|API Learning Process
|Research paper on how developers get acquainted with a new API.
|Docs Like Code
|Introduction to the concept.
API Docs I like:
No better teacher than good examples. Copy and steal from the Old Masters.
- Structure is direct and straightforward.
- Not too many animations.
- Tables are clean (unlike some monstrocities that span the horizontal width and have 3+ columns for some reason).
- No collapsing menus in the body content.
- They hide the scrollbar and it’s 1 gigantic page (easy to Ctrl-F).
🛸 Professional Software #
This list contains software for business use, compared to the open-source/personal stuff listed on the Writing Tools page. Each piece of software has a special niche, and you don’t have to use everything, however it’s good to know the special advantages of a software.
Plain Text Editors #
A simple text editor is important for those times when you really just need to jot something down, and you don’t need fancy styles.
|Simplistic, quick, human-readable plain text.
|Plain-text for authoring technical layouts.
|rST for Sphinx and Python-based docs.
🎩 Help Authoring Tools (HAT) #
In general, HATs are the flagship tools of the trade, specifically designed to organize technical manuals and reusable segments. This style of composition is called topic-based authoring, and alternatively the tool may be known as a CCMS. They allow setting variables for output targets, “programming” which tailors a written product to many audiences and consumption channels.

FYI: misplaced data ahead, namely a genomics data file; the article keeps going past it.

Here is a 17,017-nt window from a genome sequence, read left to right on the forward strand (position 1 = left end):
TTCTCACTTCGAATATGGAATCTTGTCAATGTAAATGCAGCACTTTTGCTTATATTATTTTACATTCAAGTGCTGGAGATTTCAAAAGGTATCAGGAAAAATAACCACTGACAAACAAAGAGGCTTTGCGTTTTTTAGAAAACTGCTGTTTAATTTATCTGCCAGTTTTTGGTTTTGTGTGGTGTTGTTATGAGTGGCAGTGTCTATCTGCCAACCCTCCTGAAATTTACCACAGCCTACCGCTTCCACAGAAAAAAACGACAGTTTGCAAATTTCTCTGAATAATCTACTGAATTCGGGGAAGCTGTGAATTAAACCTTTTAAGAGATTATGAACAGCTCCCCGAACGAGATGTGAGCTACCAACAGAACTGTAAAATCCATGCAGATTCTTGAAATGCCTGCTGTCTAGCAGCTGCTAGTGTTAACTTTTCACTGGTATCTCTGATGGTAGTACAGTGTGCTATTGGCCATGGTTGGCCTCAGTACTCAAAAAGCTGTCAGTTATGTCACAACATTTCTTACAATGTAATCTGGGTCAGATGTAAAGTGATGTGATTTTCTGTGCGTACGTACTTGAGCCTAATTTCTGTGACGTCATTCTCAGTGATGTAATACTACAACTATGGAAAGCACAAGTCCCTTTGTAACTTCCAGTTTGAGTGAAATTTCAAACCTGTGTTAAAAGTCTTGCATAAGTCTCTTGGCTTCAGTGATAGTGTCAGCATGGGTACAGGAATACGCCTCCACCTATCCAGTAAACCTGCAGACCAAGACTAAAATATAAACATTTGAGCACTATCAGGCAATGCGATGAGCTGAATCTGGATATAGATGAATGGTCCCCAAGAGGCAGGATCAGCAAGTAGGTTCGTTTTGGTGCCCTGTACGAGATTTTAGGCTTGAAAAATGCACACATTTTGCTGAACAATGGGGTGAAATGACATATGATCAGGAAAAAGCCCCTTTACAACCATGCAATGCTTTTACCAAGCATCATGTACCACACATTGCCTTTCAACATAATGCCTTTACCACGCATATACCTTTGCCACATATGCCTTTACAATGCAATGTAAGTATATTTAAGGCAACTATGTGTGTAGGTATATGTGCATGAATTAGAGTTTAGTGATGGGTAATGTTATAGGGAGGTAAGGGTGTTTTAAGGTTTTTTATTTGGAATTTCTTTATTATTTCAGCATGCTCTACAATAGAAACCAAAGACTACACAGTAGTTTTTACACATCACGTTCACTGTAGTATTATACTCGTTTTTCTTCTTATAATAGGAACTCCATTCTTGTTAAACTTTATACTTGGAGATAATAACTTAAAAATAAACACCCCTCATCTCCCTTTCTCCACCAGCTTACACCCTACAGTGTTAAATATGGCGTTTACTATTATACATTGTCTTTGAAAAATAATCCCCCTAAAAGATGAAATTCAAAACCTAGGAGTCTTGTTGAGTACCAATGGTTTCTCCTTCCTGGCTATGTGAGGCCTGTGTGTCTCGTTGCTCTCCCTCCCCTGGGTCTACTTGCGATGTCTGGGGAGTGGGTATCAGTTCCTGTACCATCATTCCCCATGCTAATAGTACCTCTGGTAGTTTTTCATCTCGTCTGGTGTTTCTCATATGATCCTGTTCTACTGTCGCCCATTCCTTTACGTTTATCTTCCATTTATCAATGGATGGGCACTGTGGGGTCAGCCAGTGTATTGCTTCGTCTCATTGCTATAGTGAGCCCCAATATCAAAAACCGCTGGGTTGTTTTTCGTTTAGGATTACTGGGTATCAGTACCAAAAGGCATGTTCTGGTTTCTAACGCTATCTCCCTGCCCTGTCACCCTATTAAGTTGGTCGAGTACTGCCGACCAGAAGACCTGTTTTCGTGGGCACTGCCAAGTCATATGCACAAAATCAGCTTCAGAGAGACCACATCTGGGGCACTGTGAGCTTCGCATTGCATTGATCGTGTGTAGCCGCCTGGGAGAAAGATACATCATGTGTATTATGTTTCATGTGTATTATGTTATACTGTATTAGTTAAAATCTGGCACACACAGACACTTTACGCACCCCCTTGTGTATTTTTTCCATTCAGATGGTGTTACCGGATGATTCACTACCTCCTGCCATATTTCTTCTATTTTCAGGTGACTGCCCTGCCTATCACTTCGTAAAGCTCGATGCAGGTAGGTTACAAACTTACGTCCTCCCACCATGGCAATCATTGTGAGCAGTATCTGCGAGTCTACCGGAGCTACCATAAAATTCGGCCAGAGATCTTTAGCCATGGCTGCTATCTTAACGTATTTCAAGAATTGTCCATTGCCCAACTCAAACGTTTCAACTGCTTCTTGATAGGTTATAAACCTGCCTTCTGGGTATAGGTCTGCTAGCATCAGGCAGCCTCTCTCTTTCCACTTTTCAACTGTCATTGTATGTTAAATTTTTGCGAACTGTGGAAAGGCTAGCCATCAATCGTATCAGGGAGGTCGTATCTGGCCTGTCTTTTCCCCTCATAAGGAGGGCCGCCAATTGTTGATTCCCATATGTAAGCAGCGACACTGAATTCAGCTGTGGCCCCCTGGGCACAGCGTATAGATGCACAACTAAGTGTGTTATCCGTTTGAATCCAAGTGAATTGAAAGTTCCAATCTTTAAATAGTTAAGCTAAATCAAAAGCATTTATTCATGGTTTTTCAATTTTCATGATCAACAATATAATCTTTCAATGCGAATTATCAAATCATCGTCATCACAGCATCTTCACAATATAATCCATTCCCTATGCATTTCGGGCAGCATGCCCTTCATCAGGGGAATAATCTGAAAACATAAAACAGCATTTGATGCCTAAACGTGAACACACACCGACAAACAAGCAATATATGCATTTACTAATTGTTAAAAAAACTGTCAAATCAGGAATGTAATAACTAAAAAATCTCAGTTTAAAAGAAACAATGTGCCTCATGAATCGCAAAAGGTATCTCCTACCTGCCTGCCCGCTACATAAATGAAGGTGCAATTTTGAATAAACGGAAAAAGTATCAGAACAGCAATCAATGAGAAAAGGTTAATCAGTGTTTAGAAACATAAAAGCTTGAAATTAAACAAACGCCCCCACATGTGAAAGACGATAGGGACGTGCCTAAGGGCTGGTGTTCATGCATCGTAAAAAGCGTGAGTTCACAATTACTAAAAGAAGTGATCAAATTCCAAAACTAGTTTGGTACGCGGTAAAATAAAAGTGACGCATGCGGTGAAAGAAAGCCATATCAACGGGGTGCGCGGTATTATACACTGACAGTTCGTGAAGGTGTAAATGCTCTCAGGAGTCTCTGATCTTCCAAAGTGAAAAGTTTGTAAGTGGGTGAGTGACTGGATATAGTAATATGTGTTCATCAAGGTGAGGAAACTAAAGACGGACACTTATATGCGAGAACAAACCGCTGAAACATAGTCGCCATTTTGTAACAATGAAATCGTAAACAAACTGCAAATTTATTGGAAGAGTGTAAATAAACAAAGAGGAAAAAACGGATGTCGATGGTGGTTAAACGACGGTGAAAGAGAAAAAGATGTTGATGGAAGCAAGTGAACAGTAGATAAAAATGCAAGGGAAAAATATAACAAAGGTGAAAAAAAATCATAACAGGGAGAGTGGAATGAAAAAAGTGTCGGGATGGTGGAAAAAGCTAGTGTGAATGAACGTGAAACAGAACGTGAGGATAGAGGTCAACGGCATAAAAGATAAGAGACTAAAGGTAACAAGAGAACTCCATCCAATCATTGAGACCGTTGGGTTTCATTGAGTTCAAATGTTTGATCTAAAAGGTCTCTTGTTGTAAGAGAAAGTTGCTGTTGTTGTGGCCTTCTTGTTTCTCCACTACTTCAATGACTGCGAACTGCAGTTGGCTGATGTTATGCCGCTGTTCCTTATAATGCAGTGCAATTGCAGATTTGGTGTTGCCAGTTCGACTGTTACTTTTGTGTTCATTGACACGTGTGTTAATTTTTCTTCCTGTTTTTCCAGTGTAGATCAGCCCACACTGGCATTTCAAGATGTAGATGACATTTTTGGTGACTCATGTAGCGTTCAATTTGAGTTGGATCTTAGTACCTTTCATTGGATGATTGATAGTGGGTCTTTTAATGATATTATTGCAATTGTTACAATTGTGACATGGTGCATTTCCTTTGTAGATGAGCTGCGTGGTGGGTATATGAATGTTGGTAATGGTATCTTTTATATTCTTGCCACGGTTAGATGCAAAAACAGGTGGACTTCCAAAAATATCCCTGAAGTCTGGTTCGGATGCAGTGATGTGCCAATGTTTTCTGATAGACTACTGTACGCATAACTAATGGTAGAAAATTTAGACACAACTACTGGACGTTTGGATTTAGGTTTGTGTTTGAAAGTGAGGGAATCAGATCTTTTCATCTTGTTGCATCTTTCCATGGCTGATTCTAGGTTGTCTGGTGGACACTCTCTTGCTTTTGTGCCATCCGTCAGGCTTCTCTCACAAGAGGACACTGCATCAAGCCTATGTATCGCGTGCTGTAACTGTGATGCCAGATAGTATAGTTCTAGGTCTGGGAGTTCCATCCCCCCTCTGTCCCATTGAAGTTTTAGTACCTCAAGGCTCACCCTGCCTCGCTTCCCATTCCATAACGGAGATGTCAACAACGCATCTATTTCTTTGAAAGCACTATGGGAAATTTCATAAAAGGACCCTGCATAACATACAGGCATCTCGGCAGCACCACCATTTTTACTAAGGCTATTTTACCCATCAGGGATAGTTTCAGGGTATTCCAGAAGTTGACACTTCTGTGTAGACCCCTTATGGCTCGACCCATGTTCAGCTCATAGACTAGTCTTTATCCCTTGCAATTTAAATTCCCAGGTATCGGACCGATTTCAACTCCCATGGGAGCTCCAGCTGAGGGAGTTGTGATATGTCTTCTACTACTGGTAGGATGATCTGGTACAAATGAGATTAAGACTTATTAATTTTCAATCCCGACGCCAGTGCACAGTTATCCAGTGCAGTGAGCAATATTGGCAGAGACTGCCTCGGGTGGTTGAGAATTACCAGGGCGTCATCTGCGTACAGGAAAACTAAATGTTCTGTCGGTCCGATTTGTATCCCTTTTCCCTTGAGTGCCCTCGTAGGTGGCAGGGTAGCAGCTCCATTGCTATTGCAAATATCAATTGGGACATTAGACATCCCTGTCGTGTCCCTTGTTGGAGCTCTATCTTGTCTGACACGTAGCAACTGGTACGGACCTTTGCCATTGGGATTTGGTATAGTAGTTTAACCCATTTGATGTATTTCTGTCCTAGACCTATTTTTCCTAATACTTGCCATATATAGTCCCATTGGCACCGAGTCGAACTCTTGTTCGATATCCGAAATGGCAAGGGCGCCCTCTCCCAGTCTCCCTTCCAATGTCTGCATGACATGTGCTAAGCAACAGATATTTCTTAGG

|A long-standing contender.
|Same as above.
|Software documentation kit.
|Previously known as easyDITA.
|Cloud-based CCMS application.
|Help and Manual
💡 Knowledgebase #
While HATs can be used to create a knowledgebase (KB). KB style is suited for customer support, which assumes a less expert audience, and typically hosts more multimedia outputs (videos, interaction, diagrams, learning material) besides the usual PDF or article.
Wikis are another… strange hybrid. It’s like a knowledgebase or cloud storage, but usually private, and sometimes you want to share with guests. They elicit a “yikes” from me. Kind of a necessary evil.
|JIRA integrated wiki and notes repository. Free if under 10 users.
|Integrated with OneDrive and hosts wiki/intranet portals.
|A note-taking and sharing system. Has a free tier.
|Similar to Notion.
|Cheatsheet style cards, works well with Slack chat.
📰 Design and Publish #
Crossover into graphic design and communication with visual mediums.
|Pre-made templates for print and social media.